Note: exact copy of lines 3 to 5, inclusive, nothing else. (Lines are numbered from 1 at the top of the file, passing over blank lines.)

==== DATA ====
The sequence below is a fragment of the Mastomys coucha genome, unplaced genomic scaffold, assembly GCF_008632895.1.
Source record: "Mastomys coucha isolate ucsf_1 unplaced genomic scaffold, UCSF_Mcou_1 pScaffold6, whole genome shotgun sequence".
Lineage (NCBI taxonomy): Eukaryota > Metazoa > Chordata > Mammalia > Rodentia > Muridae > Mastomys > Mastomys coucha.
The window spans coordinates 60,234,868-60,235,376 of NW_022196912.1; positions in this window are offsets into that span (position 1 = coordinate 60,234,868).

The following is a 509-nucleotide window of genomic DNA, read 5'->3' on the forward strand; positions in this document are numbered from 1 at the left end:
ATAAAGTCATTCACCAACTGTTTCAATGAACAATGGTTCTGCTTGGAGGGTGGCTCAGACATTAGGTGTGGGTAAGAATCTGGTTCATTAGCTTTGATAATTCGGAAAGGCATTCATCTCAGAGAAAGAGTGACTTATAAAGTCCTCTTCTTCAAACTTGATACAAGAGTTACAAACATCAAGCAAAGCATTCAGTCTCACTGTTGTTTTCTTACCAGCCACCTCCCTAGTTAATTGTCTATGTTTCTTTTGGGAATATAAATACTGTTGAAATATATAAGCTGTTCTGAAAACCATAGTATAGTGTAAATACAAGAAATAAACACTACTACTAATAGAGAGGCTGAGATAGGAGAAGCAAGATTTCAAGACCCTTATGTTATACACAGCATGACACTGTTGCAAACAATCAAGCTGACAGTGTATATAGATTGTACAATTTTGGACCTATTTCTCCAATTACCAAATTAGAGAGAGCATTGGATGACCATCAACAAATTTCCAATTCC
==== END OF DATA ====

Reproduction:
Lineage (NCBI taxonomy): Eukaryota > Metazoa > Chordata > Mammalia > Rodentia > Muridae > Mastomys > Mastomys coucha.
The window spans coordinates 60,234,868-60,235,376 of NW_022196912.1; positions in this window are offsets into that span (position 1 = coordinate 60,234,868).

The following is a 509-nucleotide window of genomic DNA, read 5'->3' on the forward strand; positions in this document are numbered from 1 at the left end: